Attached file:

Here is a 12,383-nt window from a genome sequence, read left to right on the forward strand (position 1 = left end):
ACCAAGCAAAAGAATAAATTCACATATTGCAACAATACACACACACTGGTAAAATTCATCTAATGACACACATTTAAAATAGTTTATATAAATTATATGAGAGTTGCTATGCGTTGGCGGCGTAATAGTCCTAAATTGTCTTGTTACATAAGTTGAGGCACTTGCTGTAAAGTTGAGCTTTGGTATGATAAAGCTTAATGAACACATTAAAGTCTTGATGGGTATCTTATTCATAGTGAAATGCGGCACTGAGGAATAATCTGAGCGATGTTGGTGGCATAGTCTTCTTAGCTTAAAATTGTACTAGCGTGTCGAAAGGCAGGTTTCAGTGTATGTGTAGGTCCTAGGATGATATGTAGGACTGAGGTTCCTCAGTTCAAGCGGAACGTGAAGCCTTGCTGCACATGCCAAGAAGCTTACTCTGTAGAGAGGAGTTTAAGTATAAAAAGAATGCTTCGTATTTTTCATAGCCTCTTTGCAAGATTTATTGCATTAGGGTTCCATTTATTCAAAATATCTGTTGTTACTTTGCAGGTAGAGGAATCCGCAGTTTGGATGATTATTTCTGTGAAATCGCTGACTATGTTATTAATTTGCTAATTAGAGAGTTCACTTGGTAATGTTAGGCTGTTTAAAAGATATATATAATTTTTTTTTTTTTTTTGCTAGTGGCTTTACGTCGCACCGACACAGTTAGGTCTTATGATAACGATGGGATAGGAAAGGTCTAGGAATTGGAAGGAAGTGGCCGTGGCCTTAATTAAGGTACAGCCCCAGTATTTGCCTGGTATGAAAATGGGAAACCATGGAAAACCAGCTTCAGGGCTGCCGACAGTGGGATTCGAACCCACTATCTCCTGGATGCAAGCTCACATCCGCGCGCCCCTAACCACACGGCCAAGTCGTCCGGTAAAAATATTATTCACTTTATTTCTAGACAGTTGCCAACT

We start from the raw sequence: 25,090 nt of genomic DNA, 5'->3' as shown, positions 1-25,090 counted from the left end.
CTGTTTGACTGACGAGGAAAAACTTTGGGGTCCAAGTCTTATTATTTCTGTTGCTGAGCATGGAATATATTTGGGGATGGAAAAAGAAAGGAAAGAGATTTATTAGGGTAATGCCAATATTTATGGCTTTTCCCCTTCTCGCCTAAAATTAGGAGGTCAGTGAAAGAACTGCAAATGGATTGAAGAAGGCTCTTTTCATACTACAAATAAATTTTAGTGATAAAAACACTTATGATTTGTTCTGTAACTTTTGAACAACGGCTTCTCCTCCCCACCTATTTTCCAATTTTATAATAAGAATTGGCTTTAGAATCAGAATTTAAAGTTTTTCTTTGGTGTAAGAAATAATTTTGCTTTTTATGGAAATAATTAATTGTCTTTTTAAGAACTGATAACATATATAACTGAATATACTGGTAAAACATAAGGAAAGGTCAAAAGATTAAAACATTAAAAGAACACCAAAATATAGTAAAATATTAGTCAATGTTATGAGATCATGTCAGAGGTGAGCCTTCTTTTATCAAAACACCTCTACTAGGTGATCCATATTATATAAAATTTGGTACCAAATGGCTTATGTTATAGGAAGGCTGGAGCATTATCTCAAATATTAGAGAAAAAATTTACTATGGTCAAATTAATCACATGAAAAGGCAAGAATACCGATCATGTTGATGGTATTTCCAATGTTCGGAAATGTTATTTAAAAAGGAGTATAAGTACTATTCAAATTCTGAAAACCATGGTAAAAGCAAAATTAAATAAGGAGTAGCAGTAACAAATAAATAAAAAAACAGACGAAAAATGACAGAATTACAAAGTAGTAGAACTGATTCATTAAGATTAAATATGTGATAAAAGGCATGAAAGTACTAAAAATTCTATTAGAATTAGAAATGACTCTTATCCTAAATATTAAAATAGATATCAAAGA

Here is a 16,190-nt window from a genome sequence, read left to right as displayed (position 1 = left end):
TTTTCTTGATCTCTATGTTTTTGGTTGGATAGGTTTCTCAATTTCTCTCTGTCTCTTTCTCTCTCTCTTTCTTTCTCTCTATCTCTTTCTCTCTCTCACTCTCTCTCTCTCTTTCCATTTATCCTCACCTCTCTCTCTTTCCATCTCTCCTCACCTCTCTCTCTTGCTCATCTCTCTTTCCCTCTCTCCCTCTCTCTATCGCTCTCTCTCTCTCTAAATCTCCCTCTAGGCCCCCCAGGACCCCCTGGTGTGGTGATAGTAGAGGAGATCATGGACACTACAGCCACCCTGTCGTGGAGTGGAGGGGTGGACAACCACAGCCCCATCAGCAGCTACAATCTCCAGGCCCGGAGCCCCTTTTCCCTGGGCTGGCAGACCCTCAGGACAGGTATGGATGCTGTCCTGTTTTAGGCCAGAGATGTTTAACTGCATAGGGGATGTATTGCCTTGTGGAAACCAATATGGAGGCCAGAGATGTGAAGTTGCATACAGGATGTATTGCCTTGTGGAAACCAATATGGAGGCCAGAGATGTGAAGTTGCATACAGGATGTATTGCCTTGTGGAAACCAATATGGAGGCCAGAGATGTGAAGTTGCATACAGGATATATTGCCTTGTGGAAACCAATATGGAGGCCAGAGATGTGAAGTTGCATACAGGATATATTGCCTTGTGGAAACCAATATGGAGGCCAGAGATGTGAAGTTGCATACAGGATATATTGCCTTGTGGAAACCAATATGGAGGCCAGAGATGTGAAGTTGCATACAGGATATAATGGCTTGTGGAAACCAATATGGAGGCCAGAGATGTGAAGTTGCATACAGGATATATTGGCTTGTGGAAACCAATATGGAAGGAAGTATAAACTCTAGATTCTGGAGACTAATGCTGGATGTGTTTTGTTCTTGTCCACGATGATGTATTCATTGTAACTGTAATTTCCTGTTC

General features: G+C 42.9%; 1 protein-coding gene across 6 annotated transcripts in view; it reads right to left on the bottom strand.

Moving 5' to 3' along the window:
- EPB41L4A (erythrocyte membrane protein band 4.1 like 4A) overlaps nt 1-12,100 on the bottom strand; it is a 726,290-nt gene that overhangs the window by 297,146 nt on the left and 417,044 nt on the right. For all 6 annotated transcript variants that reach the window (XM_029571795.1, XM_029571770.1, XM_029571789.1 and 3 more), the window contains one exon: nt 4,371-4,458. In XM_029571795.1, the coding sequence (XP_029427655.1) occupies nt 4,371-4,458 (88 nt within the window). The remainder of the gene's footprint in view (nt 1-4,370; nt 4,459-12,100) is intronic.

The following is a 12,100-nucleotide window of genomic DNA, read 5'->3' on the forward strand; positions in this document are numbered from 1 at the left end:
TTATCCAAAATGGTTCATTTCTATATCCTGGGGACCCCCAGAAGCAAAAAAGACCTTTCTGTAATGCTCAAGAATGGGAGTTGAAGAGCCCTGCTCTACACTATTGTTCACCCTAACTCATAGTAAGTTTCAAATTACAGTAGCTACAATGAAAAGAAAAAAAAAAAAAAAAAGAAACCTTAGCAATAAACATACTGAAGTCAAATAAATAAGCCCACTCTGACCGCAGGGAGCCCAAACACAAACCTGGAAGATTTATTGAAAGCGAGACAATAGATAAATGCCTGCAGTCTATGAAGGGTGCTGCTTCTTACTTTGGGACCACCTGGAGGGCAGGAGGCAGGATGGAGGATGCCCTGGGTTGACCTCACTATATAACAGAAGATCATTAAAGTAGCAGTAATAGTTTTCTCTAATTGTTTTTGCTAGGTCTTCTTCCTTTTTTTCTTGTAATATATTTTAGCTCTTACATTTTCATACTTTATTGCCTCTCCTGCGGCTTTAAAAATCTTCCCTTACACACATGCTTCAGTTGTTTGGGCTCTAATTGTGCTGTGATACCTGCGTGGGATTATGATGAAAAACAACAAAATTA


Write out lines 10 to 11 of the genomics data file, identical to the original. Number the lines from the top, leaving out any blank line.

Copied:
The following is a 12,100-nucleotide window of genomic DNA, read 5'->3' on the forward strand; positions in this document are numbered from 1 at the left end:
TTATCCAAAATGGTTCATTTCTATATCCTGGGGACCCCCAGAAGCAAAAAAGACCTTTCTGTAATGCTCAAGAATGGGAGTTGAAGAGCCCTGCTCTACACTATTGTTCACCCTAACTCATAGTAAGTTTCAAATTACAGTAGCTACAATGAAAAGAAAAAAAAAAAAAAAAAGAAACCTTAGCAATAAACATACTGAAGTCAAATAAATAAGCCCACTCTGACCGCAGGGAGCCCAAACACAAACCTGGAAGATTTATTGAAAGCGAGACAATAGATAAATGCCTGCAGTCTATGAAGGGTGCTGCTTCTTACTTTGGGACCACCTGGAGGGCAGGAGGCAGGATGGAGGATGCCCTGGGTTGACCTCACTATATAACAGAAGATCATTAAAGTAGCAGTAATAGTTTTCTCTAATTGTTTTTGCTAGGTCTTCTTCCTTTTTTTCTTGTAATATATTTTAGCTCTTACATTTTCATACTTTATTGCCTCTCCTGCGGCTTTAAAAATCTTCCCTTACACACATGCTTCAGTTGTTTGGGCTCTAATTGTGCTGTGATACCTGCGTGGGATTATGATGAAAAACAACAAAATTA